Riccardo Muti’s opinions

Riccardo Muti on the famous aria from La Traviata:

“Even in Italy, when people want to end an evening in a very happy, brilliant way, they all sing the brindisi [drinking song] of La Traviata, with the glasses in the hand and laughing and smiling; but they forget the most important element – that that brindisi is a brindisi of death. It is not full of joy; it is a premonition of what will happen. It is tragico; this woman is desperate and she tries through that brindisi to ignore the illness, the pain. That is the way it should be done. It’s not full of sun; it’s full of tears…”

Yes indeed; this very song was one of the first numbers Soviet television used to transmit after the twelfth strike of the clock on New Year night — champaign in footed tumblers, confetti and all.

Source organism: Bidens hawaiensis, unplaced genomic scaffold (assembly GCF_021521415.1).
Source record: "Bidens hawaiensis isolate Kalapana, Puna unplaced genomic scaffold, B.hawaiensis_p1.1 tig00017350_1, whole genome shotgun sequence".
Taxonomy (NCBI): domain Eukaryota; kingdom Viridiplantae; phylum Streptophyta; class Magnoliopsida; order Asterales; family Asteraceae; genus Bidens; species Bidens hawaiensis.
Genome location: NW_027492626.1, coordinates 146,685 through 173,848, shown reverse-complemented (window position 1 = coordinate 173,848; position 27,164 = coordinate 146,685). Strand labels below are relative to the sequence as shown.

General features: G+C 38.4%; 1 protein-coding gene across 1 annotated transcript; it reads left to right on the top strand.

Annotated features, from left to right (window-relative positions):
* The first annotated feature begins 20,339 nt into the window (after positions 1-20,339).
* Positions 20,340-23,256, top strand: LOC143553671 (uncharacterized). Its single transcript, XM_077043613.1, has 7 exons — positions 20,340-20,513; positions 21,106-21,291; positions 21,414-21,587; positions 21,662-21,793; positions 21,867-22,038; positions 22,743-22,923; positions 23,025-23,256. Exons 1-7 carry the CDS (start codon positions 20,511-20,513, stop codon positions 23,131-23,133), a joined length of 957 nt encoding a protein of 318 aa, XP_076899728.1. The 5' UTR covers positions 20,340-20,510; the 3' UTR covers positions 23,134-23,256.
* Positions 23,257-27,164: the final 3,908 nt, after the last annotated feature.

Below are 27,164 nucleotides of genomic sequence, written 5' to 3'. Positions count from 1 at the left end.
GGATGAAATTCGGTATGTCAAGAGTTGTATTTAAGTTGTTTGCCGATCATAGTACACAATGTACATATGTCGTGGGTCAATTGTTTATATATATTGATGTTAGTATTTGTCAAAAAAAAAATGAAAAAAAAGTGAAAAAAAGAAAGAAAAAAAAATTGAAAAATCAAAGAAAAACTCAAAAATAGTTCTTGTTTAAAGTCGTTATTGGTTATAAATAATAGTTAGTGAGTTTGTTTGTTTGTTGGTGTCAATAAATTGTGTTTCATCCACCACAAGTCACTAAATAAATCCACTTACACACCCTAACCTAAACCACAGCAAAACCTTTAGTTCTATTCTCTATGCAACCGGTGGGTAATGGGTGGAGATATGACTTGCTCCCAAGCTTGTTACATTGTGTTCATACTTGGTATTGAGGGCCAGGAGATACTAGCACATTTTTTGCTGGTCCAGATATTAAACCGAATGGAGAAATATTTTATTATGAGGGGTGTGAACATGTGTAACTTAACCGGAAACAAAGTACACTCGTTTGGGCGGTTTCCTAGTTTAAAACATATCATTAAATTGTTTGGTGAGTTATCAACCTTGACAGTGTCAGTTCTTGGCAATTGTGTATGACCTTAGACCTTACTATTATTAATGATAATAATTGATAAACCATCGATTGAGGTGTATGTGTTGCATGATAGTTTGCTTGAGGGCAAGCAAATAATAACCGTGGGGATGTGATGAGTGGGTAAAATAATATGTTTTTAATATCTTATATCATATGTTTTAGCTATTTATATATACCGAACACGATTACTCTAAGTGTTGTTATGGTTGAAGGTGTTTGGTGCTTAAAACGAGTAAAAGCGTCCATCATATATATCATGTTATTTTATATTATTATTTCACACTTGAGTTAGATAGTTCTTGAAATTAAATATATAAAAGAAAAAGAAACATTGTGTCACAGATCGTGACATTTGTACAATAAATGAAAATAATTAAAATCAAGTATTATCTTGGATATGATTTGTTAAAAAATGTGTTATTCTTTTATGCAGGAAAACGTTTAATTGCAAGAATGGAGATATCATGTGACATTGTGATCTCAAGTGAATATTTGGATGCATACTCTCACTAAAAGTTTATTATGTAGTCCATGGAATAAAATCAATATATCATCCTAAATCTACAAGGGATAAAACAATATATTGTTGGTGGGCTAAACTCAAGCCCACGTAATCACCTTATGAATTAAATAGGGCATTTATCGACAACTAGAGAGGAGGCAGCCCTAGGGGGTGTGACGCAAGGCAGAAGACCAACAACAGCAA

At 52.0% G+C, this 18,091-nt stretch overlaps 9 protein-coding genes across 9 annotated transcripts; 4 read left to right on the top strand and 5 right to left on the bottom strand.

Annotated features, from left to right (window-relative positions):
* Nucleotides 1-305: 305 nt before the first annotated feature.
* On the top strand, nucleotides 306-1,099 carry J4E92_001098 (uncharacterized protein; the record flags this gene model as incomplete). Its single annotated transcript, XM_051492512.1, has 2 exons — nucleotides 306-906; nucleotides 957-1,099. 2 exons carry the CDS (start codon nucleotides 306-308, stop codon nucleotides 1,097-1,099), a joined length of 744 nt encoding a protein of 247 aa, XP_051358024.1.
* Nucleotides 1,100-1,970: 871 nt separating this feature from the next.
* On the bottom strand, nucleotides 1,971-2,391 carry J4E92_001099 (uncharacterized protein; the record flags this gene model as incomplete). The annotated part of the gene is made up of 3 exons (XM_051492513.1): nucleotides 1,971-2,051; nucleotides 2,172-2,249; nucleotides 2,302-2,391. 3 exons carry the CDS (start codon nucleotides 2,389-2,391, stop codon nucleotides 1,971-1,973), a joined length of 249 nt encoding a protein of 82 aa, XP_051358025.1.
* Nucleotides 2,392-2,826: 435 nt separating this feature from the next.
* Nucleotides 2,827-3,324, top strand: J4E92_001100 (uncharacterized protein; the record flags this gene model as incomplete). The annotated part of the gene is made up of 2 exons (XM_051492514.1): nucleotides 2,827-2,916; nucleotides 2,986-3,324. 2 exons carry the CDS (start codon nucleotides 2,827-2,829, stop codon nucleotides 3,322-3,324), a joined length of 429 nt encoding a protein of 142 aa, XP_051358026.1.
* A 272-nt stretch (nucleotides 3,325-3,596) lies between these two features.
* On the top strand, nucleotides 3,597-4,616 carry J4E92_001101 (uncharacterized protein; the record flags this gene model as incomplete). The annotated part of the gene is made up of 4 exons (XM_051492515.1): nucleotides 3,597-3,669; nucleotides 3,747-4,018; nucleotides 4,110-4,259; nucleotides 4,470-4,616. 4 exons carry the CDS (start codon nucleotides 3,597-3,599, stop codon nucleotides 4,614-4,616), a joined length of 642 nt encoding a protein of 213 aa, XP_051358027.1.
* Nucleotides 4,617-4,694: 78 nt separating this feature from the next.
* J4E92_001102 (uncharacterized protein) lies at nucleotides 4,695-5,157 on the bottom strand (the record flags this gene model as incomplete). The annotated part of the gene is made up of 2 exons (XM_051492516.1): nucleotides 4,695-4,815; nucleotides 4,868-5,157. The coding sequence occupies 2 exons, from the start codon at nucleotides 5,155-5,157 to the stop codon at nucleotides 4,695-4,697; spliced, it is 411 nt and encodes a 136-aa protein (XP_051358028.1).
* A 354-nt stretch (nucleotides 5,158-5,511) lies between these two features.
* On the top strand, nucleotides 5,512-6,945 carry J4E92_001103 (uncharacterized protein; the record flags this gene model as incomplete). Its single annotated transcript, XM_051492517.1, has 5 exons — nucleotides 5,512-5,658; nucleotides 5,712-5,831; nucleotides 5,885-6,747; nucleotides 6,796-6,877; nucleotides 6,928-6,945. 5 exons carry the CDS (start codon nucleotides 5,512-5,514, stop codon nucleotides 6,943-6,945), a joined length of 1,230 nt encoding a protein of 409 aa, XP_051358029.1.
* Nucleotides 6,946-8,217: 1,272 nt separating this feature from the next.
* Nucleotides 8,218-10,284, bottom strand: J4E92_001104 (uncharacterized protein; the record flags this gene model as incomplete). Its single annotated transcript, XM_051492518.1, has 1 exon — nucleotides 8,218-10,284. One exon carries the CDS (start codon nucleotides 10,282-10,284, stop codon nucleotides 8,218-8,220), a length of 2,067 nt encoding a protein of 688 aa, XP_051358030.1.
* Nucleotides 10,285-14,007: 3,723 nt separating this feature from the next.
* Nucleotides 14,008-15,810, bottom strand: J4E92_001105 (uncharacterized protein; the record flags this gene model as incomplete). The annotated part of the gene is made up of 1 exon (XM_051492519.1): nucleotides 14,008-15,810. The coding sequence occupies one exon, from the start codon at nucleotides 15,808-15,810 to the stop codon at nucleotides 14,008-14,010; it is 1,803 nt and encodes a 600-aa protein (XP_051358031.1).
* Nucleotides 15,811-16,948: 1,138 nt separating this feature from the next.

When he conducted Haydn’s The Seven Last Words of Christ on the Cross, he was ticked off by a critic for programming such a boring piece. “Some of the greatest pages of music ever written,” says Muti. “A boring piece! For me, this was like a knife in my heart.”

Indeed, a critic who dares to call The Seven Last Words nothing but “a boring piece” deserves to have his driver’s license revoked for life, there being, regrettably, no critic’s licenses out there.

Link credits: A.C. Douglas.

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